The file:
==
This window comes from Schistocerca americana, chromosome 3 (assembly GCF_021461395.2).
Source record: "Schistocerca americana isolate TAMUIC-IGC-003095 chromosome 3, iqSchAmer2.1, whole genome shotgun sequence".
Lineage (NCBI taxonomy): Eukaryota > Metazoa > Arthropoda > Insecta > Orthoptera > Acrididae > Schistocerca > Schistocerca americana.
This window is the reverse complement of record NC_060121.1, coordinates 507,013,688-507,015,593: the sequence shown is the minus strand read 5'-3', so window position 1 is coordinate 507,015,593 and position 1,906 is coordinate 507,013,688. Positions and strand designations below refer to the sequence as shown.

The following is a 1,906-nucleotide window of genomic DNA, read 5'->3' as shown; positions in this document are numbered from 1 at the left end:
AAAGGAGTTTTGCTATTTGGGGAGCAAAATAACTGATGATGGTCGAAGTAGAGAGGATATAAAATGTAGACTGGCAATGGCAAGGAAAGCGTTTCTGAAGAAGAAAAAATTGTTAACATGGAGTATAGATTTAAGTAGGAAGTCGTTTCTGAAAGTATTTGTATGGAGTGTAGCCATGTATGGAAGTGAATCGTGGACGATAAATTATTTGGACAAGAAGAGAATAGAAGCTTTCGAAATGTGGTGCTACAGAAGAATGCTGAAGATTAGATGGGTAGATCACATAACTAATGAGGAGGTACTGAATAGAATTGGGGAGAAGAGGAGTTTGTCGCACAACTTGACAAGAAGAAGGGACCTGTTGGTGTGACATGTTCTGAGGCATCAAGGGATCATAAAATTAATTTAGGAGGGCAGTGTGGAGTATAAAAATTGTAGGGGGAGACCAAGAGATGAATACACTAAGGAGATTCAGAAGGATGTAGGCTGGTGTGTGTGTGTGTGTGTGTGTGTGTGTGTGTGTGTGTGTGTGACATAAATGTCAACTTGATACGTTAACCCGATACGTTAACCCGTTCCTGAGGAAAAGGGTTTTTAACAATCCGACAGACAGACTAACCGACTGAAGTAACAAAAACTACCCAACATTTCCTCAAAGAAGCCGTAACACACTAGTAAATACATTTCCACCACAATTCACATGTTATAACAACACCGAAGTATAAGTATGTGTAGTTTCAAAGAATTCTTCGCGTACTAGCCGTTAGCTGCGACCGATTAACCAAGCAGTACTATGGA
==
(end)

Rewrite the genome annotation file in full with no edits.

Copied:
This window comes from Schistocerca americana, chromosome 3 (assembly GCF_021461395.2).
Source record: "Schistocerca americana isolate TAMUIC-IGC-003095 chromosome 3, iqSchAmer2.1, whole genome shotgun sequence".
Lineage (NCBI taxonomy): Eukaryota > Metazoa > Arthropoda > Insecta > Orthoptera > Acrididae > Schistocerca > Schistocerca americana.
This window is the reverse complement of record NC_060121.1, coordinates 507,013,688-507,015,593: the sequence shown is the minus strand read 5'-3', so window position 1 is coordinate 507,015,593 and position 1,906 is coordinate 507,013,688. Positions and strand designations below refer to the sequence as shown.

The following is a 1,906-nucleotide window of genomic DNA, read 5'->3' as shown; positions in this document are numbered from 1 at the left end:
AAAGGAGTTTTGCTATTTGGGGAGCAAAATAACTGATGATGGTCGAAGTAGAGAGGATATAAAATGTAGACTGGCAATGGCAAGGAAAGCGTTTCTGAAGAAGAAAAAATTGTTAACATGGAGTATAGATTTAAGTAGGAAGTCGTTTCTGAAAGTATTTGTATGGAGTGTAGCCATGTATGGAAGTGAATCGTGGACGATAAATTATTTGGACAAGAAGAGAATAGAAGCTTTCGAAATGTGGTGCTACAGAAGAATGCTGAAGATTAGATGGGTAGATCACATAACTAATGAGGAGGTACTGAATAGAATTGGGGAGAAGAGGAGTTTGTCGCACAACTTGACAAGAAGAAGGGACCTGTTGGTGTGACATGTTCTGAGGCATCAAGGGATCATAAAATTAATTTAGGAGGGCAGTGTGGAGTATAAAAATTGTAGGGGGAGACCAAGAGATGAATACACTAAGGAGATTCAGAAGGATGTAGGCTGGTGTGTGTGTGTGTGTGTGTGTGTGTGTGTGTGTGTGTGTGTGACATAAATGTCAACTTGATACGTTAACCCGATACGTTAACCCGTTCCTGAGGAAAAGGGTTTTTAACAATCCGACAGACAGACTAACCGACTGAAGTAACAAAAACTACCCAACATTTCCTCAAAGAAGCCGTAACACACTAGTAAATACATTTCCACCACAATTCACATGTTATAACAACACCGAAGTATAAGTATGTGTAGTTTCAAAGAATTCTTCGCGTACTAGCCGTTAGCTGCGACCGATTAACCAAGCAGTACTATGGA